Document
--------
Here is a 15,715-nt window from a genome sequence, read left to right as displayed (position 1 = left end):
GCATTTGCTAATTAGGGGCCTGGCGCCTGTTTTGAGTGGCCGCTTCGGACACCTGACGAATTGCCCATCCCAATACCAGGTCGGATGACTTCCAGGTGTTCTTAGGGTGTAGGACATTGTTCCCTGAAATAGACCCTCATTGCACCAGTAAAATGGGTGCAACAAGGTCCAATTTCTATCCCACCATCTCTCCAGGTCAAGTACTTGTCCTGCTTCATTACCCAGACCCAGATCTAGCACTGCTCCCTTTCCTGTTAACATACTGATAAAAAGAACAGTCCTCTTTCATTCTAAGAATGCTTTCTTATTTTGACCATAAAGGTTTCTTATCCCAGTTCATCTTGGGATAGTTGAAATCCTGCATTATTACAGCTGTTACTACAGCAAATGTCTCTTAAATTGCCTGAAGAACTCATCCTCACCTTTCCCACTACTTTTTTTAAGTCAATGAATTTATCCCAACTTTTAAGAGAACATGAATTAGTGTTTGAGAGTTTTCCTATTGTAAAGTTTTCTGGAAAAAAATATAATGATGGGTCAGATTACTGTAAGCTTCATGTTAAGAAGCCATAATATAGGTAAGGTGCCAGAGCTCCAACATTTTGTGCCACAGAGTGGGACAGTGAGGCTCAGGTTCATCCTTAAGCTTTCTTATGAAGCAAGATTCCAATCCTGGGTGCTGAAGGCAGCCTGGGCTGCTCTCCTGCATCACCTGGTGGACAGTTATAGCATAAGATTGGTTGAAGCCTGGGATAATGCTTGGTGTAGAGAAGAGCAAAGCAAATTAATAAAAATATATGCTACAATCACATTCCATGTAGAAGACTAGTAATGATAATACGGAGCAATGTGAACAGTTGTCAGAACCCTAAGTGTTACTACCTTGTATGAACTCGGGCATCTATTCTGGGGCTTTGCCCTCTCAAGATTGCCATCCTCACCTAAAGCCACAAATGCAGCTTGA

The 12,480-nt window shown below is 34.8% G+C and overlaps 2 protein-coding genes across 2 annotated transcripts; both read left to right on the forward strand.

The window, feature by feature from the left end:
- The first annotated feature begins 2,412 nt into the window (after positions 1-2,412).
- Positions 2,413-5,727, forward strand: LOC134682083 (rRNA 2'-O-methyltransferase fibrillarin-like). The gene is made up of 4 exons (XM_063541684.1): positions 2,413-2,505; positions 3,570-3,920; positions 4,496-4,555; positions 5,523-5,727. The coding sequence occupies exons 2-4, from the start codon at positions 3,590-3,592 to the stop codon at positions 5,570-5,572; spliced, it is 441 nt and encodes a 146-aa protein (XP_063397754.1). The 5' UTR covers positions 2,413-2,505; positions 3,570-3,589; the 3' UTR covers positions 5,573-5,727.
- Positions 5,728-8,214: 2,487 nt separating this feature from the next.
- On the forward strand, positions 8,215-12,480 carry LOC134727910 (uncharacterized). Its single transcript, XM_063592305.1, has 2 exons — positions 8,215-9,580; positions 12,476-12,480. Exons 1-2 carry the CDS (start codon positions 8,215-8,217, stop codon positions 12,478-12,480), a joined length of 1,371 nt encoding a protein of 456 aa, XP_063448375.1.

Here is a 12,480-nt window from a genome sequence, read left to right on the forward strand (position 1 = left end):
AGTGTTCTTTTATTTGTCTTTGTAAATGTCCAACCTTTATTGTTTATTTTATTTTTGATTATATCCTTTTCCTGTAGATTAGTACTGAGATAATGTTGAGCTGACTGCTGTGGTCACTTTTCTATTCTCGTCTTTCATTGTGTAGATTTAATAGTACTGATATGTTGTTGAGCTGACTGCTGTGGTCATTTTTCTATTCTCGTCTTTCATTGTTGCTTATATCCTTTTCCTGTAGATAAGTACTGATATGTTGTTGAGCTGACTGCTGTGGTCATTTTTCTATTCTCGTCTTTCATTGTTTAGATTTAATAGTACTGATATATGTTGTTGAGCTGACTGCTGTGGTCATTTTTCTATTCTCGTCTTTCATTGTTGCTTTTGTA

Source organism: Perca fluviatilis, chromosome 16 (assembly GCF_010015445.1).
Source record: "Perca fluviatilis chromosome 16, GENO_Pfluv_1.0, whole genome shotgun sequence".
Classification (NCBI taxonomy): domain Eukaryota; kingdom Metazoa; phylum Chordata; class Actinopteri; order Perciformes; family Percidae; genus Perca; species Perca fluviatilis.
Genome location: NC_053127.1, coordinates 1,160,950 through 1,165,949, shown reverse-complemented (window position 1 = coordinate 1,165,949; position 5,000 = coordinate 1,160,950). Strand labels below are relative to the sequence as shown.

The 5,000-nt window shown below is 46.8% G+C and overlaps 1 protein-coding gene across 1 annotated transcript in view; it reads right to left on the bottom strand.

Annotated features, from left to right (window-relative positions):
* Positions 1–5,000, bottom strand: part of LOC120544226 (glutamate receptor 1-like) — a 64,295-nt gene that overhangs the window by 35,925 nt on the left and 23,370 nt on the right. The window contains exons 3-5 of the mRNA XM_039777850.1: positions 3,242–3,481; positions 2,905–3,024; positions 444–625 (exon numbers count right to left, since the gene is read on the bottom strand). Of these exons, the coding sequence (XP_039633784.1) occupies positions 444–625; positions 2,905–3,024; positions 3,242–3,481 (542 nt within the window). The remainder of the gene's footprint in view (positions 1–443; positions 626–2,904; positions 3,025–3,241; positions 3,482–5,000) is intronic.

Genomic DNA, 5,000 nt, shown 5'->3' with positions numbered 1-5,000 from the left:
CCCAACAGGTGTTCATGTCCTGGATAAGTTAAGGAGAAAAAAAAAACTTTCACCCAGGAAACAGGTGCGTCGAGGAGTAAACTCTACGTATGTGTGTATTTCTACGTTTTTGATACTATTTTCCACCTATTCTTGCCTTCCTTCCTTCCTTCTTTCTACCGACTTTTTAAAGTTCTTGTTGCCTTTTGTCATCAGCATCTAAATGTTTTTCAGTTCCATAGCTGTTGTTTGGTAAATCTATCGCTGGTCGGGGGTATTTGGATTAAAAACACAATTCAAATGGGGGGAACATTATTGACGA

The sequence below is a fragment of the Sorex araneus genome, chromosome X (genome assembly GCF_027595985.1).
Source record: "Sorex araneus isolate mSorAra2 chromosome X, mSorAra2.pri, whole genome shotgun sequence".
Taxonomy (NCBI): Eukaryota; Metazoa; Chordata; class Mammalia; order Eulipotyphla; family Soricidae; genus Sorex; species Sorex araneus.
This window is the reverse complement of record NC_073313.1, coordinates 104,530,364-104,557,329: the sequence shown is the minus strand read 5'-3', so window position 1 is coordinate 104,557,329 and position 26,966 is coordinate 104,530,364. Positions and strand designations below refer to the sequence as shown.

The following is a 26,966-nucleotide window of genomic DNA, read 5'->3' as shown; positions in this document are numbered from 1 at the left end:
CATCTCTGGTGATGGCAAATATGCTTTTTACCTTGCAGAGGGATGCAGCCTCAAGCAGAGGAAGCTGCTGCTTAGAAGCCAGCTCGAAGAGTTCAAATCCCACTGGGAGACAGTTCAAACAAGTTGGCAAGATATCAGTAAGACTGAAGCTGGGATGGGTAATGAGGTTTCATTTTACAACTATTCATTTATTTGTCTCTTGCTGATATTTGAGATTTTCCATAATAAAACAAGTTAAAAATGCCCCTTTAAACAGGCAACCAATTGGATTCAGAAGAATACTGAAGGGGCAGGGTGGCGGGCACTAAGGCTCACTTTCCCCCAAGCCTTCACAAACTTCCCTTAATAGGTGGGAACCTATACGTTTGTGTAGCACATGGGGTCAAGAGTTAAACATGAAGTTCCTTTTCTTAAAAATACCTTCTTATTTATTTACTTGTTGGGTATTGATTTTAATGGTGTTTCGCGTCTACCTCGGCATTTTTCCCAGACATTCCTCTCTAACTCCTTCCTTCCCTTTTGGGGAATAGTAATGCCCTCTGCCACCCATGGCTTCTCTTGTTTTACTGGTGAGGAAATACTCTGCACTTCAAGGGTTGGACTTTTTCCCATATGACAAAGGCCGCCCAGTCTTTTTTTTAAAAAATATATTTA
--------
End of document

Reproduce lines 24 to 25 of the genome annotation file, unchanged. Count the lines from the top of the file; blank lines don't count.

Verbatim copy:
The following is a 26,966-nucleotide window of genomic DNA, read 5'->3' as shown; positions in this document are numbered from 1 at the left end:
CATCTCTGGTGATGGCAAATATGCTTTTTACCTTGCAGAGGGATGCAGCCTCAAGCAGAGGAAGCTGCTGCTTAGAAGCCAGCTCGAAGAGTTCAAATCCCACTGGGAGACAGTTCAAACAAGTTGGCAAGATATCAGTAAGACTGAAGCTGGGATGGGTAATGAGGTTTCATTTTACAACTATTCATTTATTTGTCTCTTGCTGATATTTGAGATTTTCCATAATAAAACAAGTTAAAAATGCCCCTTTAAACAGGCAACCAATTGGATTCAGAAGAATACTGAAGGGGCAGGGTGGCGGGCACTAAGGCTCACTTTCCCCCAAGCCTTCACAAACTTCCCTTAATAGGTGGGAACCTATACGTTTGTGTAGCACATGGGGTCAAGAGTTAAACATGAAGTTCCTTTTCTTAAAAATACCTTCTTATTTATTTACTTGTTGGGTATTGATTTTAATGGTGTTTCGCGTCTACCTCGGCATTTTTCCCAGACATTCCTCTCTAACTCCTTCCTTCCCTTTTGGGGAATAGTAATGCCCTCTGCCACCCATGGCTTCTCTTGTTTTACTGGTGAGGAAATACTCTGCACTTCAAGGGTTGGACTTTTTCCCATATGACAAAGGCCGCCCAGTCTTTTTTTTAAAAAATATATTTA